David Bourget (Western Ontario)
David Chalmers (ANU, NYU)
Rafael De Clercq
Jack Alan Reynolds
Learn more about PhilPapers
Frontiers of Philosophy in China 2 (3):345-362 (2007)
Mou Zongsan uses the highest moral principle “autonomy” to interpret Confucius’ benevolence and Mencius’ “inherent benevolence and righteousness”, focuses on the self-rule of the will. It does not do any harm to Mencius’ learning, on the contrary, it is conducive to the communication between Chinese and Western philosophies. If we stick to Kant’s moral self autonomy and apply it to interpreting Zhu Xi’s moral theory, similarly we will discover the implications of Zhu Xi’s “autonomy” in his moral learning. Therefore, it is inappropriate for Mou Zongsan to say that Zhu Xi’s ethics belongs to the autonomous one.
|Keywords||Mou Zongsan benevolence righteousness Kant Autonomous moral Zhu Xi 牟宗三 仁 义 康德 道德自律 朱熹|
|Categories||categorize this paper)|
Setup an account with your affiliations in order to access resources via your University's proxy server
Configure custom proxy (use this if your affiliation does not provide a proxy)
|Through your library|
References found in this work BETA
Immanuel Kant (1785/2002). Groundwork for the Metaphysics of Morals. Oxford University Press.
Citations of this work BETA
No citations found.
Similar books and articles
Sébastien Billioud (2006). Mou Zongsan's Problem with the Heideggerian Interpretation of Kant. Journal of Chinese Philosophy 33 (2):225–247.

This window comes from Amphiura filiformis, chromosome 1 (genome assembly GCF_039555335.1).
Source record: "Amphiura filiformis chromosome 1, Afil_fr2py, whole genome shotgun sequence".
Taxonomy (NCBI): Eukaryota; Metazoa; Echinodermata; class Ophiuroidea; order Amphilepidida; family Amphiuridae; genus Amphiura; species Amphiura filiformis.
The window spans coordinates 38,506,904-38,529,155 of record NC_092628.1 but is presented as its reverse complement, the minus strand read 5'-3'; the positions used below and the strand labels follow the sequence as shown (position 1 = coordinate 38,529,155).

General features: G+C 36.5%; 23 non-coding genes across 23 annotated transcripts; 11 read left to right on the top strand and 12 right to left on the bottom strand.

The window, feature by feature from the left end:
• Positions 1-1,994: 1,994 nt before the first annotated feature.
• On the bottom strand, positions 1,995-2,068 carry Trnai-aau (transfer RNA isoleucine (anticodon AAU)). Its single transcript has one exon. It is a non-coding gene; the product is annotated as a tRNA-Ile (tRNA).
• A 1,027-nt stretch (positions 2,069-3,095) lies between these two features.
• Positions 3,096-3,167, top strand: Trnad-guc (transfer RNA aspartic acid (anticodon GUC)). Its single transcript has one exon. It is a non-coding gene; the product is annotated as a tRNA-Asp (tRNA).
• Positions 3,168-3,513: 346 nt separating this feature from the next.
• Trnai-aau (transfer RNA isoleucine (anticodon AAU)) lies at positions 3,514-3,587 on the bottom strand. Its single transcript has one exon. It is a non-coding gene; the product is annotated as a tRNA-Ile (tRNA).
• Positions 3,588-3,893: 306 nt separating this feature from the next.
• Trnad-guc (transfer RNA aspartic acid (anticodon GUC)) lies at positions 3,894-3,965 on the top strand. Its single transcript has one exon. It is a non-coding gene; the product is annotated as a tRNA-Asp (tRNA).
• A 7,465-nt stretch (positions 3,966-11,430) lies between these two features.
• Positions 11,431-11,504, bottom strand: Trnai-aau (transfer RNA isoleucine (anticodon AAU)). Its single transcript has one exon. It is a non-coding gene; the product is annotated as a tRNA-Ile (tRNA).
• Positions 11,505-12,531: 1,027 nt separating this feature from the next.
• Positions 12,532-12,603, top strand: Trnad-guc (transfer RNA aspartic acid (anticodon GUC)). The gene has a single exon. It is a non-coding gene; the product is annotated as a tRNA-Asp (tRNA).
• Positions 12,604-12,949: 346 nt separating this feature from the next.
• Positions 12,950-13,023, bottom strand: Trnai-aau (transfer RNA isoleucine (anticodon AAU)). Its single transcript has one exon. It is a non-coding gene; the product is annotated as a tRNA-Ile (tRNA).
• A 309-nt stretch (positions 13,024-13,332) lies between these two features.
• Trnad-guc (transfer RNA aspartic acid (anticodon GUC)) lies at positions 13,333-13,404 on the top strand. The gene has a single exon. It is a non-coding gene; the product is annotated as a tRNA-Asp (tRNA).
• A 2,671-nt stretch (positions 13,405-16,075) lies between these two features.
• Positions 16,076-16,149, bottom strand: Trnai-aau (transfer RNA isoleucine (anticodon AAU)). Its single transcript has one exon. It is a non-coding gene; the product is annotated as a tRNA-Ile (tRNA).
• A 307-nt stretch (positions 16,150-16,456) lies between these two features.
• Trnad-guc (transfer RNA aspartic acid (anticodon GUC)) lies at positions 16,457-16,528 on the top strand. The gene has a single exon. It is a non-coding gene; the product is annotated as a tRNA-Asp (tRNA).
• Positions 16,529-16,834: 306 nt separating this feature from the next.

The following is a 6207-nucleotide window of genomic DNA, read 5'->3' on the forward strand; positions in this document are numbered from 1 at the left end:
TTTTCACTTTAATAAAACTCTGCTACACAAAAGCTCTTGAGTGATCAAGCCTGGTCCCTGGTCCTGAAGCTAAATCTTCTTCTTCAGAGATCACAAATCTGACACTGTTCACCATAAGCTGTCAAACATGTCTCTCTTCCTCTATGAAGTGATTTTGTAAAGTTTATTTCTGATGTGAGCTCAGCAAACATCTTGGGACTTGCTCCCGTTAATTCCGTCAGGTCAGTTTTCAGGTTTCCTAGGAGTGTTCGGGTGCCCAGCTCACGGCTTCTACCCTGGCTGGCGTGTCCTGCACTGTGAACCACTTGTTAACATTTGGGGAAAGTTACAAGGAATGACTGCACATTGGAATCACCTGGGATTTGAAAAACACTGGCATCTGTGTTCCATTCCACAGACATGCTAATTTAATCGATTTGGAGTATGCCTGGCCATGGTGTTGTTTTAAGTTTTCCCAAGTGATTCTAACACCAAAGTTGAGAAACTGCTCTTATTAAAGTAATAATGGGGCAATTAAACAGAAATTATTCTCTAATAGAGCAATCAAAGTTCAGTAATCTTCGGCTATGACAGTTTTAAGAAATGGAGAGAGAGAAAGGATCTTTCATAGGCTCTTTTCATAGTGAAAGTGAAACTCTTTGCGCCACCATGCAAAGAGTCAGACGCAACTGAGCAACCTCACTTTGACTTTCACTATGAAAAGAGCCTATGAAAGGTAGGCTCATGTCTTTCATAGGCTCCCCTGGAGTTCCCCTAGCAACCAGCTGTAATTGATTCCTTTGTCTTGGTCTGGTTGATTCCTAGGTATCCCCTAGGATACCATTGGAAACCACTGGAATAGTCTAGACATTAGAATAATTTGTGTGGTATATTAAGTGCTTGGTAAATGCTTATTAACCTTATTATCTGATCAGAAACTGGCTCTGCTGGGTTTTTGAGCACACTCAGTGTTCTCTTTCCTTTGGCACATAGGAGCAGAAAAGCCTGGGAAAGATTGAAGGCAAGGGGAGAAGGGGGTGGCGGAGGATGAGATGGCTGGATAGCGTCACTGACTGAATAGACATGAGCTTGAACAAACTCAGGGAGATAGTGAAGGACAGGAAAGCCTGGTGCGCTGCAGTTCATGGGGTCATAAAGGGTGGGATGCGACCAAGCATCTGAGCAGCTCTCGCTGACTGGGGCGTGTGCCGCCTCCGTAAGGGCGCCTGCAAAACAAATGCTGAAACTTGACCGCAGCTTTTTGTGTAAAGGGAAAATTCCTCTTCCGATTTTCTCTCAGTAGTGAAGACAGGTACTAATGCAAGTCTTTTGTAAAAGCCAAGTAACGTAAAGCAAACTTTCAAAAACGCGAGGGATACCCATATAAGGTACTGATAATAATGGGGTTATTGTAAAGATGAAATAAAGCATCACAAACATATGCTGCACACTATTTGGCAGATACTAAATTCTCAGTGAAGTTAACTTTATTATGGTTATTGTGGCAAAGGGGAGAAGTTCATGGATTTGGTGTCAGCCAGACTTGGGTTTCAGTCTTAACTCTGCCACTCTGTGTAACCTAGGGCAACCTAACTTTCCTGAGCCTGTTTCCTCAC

Joseph Chan (2002). Moral Autonomy, Civil Liberties, and Confucianism. Philosophy East and West 52 (3):281-310.
Laurence Thomas (1983). Rationality and Moral Autonomy: An Essay in Moral Psychology. Synthese 57 (2):249 - 266.
Jason Clower (2010). The Unlikely Buddhologist: Tiantai Buddhism in Mou Zongsan's New Confucianism. Brill.
Sébastien Billioud (2011). Thinking Through Confucian Modernity: A Study of Mou Zongsan's Moral Metaphysics. Brill.
Wing-Cheuk Chan (2011). Mou Zongsan and Tang Junyi on Zhang Zai's and Wang Fuzhi's Philosophies of Qi : A Critical Reflection. Dao: A Journal of Comparative Philosophy 10 (1):85-98.
Xie Xialing & Gao Limin (2009). Aesthetic Judgment: The Power of the Mind in Understanding Confucianism. Frontiers of Philosophy in China 4 (1):38 - 51.
Xialing Xie (2009). Aesthetic Judgment: The Power of the Mind in Understanding Confucianism. [REVIEW] Frontiers of Philosophy in China 4 (1):38-51.
Stephan Schmidt (2011). Mou Zongsan, Hegel, and Kant: The Quest for Confucian Modernity. Philosophy East and West 61 (2):260-302.
Added to index2009-01-28
Total downloads20 ( #142,353 of 1,726,249 )
Recent downloads (6 months)3 ( #231,316 of 1,726,249 )
How can I increase my downloads?